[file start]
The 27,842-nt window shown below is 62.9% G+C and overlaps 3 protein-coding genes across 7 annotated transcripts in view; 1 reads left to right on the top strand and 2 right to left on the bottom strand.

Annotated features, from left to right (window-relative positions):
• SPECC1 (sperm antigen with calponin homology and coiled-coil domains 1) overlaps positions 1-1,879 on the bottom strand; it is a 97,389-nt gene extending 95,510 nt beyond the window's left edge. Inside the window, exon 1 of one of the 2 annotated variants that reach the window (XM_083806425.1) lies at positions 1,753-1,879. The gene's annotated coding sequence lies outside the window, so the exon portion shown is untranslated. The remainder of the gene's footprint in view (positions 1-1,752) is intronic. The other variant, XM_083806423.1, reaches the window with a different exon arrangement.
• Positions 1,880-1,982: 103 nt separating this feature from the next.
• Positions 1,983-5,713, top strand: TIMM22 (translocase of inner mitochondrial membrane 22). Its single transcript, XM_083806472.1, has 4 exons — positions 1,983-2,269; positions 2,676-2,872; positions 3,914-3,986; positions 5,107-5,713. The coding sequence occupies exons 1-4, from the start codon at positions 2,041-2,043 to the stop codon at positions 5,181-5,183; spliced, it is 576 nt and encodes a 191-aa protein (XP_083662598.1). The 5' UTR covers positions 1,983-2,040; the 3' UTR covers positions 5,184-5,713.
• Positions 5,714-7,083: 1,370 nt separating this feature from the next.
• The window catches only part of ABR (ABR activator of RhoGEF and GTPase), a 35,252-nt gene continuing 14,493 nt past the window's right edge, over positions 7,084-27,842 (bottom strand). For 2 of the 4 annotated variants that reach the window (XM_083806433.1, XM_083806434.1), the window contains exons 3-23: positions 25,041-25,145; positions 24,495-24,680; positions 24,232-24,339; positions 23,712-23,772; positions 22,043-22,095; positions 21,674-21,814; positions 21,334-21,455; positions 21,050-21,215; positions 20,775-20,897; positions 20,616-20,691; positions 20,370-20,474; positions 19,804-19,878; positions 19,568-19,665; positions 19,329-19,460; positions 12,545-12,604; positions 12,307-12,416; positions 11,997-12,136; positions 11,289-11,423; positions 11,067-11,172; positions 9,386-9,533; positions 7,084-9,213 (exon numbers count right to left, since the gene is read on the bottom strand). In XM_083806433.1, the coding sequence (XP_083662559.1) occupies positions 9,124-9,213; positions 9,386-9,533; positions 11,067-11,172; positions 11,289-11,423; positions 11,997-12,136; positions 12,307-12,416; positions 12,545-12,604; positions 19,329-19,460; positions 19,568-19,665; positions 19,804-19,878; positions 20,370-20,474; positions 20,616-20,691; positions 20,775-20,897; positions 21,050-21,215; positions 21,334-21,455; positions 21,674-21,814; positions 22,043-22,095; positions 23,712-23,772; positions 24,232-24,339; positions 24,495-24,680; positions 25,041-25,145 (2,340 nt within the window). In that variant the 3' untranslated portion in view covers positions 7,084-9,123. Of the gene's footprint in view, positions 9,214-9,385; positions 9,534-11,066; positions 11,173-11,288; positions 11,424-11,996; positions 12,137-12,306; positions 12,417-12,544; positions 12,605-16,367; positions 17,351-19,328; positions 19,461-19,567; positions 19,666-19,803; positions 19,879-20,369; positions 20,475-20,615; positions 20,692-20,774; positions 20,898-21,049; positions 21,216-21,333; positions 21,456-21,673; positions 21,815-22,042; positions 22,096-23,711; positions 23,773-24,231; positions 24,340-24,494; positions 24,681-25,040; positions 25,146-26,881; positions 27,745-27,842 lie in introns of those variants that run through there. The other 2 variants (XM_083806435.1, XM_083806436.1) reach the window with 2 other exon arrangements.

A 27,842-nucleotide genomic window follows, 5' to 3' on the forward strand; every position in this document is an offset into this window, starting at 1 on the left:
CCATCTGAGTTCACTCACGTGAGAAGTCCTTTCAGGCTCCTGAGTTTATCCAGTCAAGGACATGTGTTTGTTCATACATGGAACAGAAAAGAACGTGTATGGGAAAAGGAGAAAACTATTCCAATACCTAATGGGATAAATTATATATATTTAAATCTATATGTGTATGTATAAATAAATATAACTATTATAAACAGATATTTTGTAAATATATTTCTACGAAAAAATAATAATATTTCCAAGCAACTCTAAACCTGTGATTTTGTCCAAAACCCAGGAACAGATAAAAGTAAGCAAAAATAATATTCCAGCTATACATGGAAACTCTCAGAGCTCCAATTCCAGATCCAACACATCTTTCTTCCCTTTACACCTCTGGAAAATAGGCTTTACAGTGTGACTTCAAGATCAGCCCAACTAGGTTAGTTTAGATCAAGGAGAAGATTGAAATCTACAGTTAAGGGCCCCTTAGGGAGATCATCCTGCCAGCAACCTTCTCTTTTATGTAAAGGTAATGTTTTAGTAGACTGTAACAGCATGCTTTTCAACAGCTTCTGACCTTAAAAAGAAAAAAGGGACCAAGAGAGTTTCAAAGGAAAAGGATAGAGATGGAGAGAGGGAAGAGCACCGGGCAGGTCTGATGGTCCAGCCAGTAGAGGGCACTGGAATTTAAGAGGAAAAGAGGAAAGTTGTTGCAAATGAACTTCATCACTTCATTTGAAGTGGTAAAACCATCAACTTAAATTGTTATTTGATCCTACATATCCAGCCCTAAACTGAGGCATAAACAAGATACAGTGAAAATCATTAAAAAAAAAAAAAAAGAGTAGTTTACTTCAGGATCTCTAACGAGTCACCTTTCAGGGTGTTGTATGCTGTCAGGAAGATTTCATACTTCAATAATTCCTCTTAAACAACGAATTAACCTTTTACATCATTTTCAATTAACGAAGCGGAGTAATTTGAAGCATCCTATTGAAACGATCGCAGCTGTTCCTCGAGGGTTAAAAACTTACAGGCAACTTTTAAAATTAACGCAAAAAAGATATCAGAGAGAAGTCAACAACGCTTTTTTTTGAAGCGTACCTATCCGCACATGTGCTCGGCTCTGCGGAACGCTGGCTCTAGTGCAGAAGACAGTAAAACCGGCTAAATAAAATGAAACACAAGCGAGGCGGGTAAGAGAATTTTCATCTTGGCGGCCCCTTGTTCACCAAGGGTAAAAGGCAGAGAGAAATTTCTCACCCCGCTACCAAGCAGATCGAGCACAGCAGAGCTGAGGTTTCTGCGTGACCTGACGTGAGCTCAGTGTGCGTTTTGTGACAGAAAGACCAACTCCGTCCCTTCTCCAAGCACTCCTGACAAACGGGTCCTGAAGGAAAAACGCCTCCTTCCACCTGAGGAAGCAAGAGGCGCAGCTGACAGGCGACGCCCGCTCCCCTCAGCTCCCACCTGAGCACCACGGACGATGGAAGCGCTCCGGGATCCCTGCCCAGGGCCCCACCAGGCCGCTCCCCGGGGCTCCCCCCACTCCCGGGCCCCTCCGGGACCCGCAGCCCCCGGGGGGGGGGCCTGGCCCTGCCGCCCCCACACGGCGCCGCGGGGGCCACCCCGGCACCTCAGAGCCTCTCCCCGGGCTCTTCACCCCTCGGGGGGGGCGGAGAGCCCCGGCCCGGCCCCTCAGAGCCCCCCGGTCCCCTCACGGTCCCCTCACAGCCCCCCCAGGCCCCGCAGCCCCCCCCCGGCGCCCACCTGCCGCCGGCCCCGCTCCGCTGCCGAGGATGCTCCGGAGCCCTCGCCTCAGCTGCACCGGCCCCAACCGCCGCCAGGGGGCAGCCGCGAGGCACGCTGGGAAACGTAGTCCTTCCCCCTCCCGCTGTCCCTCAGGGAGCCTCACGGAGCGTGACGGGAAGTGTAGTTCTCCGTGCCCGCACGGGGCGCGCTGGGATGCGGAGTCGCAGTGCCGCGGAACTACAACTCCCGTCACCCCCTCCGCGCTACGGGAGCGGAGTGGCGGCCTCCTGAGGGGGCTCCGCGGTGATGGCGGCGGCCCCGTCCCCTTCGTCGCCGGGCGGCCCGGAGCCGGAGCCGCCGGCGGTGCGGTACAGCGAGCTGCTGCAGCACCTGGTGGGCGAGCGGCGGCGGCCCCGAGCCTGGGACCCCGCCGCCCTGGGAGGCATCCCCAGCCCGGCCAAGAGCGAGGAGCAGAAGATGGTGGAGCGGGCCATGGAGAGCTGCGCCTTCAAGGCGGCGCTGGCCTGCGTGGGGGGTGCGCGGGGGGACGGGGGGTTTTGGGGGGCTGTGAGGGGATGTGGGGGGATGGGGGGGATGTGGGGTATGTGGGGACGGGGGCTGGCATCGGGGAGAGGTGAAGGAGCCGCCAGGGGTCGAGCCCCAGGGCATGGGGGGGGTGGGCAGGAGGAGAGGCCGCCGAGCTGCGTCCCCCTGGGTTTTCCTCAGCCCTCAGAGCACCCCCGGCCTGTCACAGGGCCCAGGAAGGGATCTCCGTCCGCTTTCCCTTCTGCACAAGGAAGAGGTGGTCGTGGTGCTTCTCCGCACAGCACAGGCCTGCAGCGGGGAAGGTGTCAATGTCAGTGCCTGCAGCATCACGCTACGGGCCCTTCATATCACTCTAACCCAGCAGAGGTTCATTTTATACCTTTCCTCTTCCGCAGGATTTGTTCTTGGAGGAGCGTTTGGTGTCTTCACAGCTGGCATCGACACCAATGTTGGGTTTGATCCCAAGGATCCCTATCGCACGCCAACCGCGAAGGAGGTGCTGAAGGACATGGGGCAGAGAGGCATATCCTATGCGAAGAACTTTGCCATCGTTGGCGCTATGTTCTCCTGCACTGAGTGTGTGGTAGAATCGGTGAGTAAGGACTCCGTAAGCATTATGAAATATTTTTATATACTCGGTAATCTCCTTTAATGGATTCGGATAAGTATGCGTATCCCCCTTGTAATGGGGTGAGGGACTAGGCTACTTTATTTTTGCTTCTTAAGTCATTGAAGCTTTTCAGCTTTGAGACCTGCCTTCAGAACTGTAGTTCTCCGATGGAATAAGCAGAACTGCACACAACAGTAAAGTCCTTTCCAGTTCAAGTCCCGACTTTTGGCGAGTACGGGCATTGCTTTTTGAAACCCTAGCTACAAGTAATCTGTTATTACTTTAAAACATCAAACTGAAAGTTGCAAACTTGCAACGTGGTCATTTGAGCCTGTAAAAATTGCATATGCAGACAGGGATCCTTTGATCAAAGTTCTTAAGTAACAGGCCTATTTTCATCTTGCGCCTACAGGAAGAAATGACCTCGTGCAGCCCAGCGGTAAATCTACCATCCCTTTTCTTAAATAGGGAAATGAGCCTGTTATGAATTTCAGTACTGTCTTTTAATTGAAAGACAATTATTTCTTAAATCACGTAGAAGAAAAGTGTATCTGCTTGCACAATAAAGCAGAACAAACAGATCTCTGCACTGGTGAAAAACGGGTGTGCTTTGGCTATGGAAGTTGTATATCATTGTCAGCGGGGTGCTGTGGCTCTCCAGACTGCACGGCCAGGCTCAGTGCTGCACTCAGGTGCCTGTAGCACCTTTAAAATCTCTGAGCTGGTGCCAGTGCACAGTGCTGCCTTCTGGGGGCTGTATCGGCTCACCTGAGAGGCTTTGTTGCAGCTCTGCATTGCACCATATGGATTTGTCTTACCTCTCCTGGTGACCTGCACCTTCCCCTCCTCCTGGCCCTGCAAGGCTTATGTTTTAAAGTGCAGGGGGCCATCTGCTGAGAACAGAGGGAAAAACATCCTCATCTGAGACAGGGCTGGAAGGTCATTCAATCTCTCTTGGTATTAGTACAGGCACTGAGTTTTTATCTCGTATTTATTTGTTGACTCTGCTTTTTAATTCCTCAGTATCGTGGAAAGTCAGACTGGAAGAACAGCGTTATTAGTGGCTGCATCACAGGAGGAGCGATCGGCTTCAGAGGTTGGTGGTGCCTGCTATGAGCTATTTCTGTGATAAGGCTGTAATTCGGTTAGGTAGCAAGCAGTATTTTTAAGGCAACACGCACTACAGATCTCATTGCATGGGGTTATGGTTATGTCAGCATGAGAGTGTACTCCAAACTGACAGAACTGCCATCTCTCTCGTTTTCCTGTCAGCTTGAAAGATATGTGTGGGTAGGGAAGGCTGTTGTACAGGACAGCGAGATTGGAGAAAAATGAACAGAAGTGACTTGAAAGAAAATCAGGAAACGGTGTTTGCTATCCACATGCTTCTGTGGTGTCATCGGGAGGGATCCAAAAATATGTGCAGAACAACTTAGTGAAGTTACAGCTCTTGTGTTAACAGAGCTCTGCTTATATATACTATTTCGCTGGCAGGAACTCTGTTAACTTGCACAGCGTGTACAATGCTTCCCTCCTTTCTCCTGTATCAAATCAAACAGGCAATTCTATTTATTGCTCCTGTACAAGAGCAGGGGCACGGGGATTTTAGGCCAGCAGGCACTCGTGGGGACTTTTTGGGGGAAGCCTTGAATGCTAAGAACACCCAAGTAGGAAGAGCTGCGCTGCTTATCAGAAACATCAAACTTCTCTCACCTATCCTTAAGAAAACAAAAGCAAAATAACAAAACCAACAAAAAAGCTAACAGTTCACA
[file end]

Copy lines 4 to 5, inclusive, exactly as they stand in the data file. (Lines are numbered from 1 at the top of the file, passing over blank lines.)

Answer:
• Positions 1,880-1,982: 103 nt separating this feature from the next.
• Positions 1,983-5,713, top strand: TIMM22 (translocase of inner mitochondrial membrane 22). Its single transcript, XM_083806472.1, has 4 exons — positions 1,983-2,269; positions 2,676-2,872; positions 3,914-3,986; positions 5,107-5,713. The coding sequence occupies exons 1-4, from the start codon at positions 2,041-2,043 to the stop codon at positions 5,181-5,183; spliced, it is 576 nt and encodes a 191-aa protein (XP_083662598.1). The 5' UTR covers positions 1,983-2,040; the 3' UTR covers positions 5,184-5,713.